"Something like that."

"Can I get your bags?" he asked.

"Two hours ago?" Nigel asked Sydney, frowning.

She shrugged and shook her head. "Not a clue, Nigel."

When he had finished stowing their things in the helicopter, he reached into his pocket and handed an envelope to Sydney. "She said to give this to you as well."

"What is it?"

He shrugged. "I'm not in a habit of opening private letters, ma'am." Smiling, he helped her into the cockpit.

"Look, Nigel, it's plane tickets."

"And money..." Nigel observed. "And a note?"

She nodded. "It says 'this should cover the balance due to you, helicopter's paid for, car will be waiting to bring you to the airport, sorry for the deception, hope you understand'. Short and to the point."

Nigel nodded and started to climb in. He stopped. "Can you wait one minute?" he asked.

The pilot shrugged and Sydney nodded. Nigel jogged to the shore of the lake and reached into his pocket, pulling out a silver dollar. He closed his eyes and flung it into the lake before returning to the helicopter.

"What was that all about?" Sydney asked curiously as they took off.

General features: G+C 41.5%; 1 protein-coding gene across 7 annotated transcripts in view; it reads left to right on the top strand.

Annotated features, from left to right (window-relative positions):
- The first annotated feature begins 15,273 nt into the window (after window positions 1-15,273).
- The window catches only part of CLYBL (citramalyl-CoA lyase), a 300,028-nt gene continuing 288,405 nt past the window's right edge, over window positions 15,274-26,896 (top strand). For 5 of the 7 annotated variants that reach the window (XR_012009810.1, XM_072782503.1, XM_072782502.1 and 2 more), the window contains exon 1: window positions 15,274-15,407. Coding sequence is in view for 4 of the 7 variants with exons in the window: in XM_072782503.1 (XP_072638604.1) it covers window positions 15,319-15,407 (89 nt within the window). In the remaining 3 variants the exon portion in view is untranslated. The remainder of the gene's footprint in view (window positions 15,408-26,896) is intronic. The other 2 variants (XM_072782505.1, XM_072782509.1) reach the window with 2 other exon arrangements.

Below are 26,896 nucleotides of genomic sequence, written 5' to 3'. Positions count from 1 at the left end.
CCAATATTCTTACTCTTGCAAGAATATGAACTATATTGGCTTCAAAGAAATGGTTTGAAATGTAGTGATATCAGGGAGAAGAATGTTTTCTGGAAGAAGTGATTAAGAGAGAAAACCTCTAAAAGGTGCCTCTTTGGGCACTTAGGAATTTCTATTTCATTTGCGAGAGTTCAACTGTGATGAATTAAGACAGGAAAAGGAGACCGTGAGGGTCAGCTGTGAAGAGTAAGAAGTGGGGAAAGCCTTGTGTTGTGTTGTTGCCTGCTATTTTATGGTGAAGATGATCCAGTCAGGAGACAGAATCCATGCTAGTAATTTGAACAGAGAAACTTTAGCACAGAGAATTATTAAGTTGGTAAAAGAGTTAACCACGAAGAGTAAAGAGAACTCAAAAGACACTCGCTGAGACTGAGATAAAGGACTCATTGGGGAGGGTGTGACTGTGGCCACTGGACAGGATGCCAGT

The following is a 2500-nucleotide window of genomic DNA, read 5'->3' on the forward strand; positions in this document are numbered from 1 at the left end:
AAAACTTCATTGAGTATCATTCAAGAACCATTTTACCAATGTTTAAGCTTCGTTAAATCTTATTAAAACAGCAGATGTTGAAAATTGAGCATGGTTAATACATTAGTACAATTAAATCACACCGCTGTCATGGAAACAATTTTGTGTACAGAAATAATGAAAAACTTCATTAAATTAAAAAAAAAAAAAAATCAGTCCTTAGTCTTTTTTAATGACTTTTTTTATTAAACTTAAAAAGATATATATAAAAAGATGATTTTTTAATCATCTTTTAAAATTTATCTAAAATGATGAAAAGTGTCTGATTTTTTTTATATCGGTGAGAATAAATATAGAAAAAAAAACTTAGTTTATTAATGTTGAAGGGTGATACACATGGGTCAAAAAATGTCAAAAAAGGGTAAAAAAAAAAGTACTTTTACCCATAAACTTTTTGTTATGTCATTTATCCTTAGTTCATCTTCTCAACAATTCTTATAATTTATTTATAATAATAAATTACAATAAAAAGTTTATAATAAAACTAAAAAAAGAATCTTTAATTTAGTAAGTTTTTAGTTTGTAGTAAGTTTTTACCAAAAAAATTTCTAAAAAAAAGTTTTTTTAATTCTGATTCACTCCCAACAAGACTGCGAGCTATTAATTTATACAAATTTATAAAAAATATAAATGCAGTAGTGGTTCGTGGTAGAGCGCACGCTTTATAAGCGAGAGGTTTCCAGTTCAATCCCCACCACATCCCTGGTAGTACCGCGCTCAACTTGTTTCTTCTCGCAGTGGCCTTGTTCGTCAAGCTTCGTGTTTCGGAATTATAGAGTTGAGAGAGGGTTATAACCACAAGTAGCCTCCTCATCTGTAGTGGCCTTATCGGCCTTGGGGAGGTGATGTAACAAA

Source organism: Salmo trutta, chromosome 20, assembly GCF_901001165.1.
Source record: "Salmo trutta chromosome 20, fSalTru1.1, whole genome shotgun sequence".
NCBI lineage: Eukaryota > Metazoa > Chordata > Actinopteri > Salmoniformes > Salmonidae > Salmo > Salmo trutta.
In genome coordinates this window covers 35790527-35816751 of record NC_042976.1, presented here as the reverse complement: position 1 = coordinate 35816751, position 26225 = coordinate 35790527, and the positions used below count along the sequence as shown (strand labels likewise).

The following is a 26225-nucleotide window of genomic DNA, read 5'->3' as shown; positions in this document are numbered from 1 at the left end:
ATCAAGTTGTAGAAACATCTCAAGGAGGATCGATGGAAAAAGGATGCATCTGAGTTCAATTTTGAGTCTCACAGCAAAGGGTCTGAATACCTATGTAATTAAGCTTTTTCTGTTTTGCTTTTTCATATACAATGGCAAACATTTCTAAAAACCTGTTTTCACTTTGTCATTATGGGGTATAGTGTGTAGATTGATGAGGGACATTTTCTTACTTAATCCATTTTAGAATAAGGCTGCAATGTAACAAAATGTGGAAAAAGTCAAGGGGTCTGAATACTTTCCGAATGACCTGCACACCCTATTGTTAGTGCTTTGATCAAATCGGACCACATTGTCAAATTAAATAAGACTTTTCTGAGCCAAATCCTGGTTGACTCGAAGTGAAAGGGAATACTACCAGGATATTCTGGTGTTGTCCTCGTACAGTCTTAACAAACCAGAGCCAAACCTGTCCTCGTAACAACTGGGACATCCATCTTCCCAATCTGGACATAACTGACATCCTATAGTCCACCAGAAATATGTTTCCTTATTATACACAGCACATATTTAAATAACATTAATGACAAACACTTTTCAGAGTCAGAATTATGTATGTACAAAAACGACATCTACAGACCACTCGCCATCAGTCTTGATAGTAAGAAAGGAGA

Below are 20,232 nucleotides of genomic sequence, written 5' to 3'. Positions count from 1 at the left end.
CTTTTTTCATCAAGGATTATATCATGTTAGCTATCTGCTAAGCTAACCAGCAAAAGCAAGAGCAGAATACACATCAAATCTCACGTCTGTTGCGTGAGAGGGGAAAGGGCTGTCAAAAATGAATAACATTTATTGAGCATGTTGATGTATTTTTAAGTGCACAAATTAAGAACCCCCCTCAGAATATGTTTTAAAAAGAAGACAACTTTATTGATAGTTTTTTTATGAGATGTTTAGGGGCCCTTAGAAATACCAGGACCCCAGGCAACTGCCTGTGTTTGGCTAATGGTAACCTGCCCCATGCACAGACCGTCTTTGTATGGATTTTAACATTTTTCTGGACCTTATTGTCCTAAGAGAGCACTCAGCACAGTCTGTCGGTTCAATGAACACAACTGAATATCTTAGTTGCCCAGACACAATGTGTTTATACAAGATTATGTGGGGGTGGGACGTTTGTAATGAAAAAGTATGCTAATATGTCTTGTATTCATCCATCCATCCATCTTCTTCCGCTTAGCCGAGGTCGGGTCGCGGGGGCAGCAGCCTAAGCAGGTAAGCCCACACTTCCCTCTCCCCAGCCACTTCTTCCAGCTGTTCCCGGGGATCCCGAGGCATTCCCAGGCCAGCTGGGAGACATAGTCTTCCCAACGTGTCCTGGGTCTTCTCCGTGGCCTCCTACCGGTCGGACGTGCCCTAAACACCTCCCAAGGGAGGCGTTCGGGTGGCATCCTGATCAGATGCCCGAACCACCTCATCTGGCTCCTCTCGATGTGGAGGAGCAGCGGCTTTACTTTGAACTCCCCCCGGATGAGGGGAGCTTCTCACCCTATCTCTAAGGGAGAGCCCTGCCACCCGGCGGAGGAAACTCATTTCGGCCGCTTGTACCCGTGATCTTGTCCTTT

"Oh, old superstition." Nigel shrugged. "It was thought that one of the ways you could pray to the goddess Bridgit was by tossing coins or precious stones into a well or lake."

"Oh." Sydney smiled and leaned her head against the headrest. "So, what'd you wish for?"

He grinned and shook his head. "I didn't. I was just saying good-bye."

***

"Well, I'm confused..." Doctor James informed Sydney, frowning at the test results.

"You almost sound disappointed that I'm not dying anymore."

"No, it's not that, it's just that... when a cancer goes into remission, there are still usually signs that it's there. This path report is so clean that you might never have been sick at all." He shrugged and rose.

"Did you know," Sydney asked with a grin, "that the ancient Egyptians used to believe that the gods frequently appeared on earth in human form?"